Hancock used as ‘human shield’ for failing Grayling

Transport secretary Chris Grayling. Photograph: Stefan Rousseau/PA Wire

Transport secretary Chris Grayling. Photograph: Stefan Rousseau/PA Wire - Credit: PA

Labour has accused the government of using the health secretary as a 'human shield' to protect the transport secretary Chris Grayling.

Despite it being Grayling's department that were taken to court by Eurotunnel over no-deal Brexit ferry contracts, it was Matt Hancock who was sent to the despatch box to answer questions.

It prompted the opposition to claim Hancock was 'acting as a human shield' for Grayling, who has faced repeated calls to resign over the handling of the ferry contract, which involved handing the job to a business without ships.

Downing Street said that Theresa May continues to have full confidence in Grayling.

Asked why the Transport Secretary was not answering a question from his Labour shadow about ferry contracts, May's official spokesman told the Press Association: 'The settlement with Eurotunnel was a cross-government decision, as the provision of freight capacity was largely designed to secure the ongoing supply of crucial medicines, medical supplies and veterinary medicines.

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They added: 'So it's entirely appropriate for the health secretary to answer the question.'

Shadow transport secretary Andy McDonald, said: 'Chris Grayling's incompetence has reached the point that he's been ordered into hiding.

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'It's not enough for the prime minister just to bench him. Grayling has wasted billions of pounds of taxpayers money and unleashed chaos on every department that's had the misfortune of having him.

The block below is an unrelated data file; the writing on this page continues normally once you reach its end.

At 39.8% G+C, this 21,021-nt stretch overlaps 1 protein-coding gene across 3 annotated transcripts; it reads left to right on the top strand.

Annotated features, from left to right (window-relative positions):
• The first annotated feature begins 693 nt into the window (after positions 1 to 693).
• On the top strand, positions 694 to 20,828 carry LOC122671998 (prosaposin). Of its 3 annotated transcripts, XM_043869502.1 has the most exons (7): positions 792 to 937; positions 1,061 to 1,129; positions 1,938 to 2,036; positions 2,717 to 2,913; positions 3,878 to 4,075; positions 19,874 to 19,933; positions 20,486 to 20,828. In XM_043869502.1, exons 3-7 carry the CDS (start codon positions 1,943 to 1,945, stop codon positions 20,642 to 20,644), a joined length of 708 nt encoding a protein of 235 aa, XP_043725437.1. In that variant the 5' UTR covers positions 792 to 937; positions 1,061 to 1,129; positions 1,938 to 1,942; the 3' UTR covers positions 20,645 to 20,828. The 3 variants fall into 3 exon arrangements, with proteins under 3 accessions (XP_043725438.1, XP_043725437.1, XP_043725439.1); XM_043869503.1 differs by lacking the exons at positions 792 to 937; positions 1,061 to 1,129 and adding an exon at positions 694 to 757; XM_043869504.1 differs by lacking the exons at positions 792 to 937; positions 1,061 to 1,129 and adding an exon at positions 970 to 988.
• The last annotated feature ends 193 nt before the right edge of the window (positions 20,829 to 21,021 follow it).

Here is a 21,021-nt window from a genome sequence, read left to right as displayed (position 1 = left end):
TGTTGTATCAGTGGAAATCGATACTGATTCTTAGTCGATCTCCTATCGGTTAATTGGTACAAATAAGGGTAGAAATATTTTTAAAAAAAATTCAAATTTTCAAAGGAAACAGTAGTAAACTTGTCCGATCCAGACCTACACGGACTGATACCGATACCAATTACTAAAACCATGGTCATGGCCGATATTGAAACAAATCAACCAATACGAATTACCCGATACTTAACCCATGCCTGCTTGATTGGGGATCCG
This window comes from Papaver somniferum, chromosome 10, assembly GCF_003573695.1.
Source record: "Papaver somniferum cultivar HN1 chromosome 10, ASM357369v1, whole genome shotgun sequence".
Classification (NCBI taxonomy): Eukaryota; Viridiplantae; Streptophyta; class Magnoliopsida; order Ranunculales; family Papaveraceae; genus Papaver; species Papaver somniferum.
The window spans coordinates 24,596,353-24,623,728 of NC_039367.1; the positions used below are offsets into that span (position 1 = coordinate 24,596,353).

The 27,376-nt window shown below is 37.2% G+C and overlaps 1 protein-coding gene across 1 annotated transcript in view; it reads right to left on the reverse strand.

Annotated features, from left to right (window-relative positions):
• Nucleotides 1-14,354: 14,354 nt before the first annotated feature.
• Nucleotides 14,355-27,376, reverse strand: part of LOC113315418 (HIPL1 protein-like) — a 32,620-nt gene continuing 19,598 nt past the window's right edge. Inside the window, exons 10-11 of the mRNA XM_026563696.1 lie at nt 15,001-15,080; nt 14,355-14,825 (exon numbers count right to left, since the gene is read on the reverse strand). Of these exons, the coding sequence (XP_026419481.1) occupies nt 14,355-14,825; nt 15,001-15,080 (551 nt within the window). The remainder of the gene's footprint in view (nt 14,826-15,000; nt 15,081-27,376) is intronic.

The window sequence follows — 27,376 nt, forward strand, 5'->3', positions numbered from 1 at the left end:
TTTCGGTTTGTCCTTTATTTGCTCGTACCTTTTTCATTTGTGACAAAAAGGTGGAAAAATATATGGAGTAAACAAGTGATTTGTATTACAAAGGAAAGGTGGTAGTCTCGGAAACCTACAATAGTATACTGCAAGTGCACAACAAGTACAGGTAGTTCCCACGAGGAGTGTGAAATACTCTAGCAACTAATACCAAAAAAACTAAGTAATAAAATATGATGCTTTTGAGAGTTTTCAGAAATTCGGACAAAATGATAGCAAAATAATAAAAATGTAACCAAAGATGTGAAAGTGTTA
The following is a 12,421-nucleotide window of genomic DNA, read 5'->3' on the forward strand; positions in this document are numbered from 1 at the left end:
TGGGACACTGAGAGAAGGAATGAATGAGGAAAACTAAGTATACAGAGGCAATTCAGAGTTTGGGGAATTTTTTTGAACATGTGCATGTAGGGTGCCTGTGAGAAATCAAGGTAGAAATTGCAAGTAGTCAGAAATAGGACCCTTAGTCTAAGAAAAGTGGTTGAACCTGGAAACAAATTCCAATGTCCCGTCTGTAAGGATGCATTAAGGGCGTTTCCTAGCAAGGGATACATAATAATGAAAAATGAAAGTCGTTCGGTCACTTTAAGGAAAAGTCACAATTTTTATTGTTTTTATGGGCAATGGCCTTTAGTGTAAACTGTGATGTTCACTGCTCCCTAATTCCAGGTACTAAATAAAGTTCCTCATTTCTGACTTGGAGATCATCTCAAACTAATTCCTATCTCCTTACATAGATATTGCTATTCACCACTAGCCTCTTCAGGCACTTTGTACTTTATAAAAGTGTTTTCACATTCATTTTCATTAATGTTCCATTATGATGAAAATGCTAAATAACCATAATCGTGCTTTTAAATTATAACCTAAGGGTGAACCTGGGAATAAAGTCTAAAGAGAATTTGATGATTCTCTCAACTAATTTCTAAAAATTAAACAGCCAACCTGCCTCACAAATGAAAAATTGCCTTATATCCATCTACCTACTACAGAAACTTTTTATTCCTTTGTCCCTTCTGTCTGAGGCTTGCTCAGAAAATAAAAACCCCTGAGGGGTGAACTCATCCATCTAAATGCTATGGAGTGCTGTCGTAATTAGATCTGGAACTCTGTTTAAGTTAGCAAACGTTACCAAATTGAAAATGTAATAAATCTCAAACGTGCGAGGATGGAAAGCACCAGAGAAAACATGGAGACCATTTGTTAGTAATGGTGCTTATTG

'If Theresa May had any authority left she'd sack him.'

The Labour Whips Office described the decision to put Hancock forward to answer McDonald's question on the floor of the Commons as 'extraordinary'.

'The government have confirmed that Matt Hancock, the Health Secretary, will be acting as a human shield for Chris Grayling,' the Labour whips tweeted.

'When you are unwilling, or the government are not prepared to field you, to face the scrutiny of your peers and explain why the department you lead has had to pay £33 million of taxpayers money, you know the game is up.'

And shadow transport minister Karl Turner tweeted: 'Surely it's game over for #FailingGrayling?

'Government are putting up health secretary Matt Hancock to answer the Urgent Question as to why he, Mr Grayling has urinated £33 million up the wall, and against advice from all sides, we know it's over now!?'

Grayling's catalogue of controversies gained international recognition in a New York Times article questioning how he survives.

The piece said: 'He has bumbled his way from one government post to another, accused of making a hash of each, and becoming a byword for haplessness in a golden age of political blundering in Britain.'

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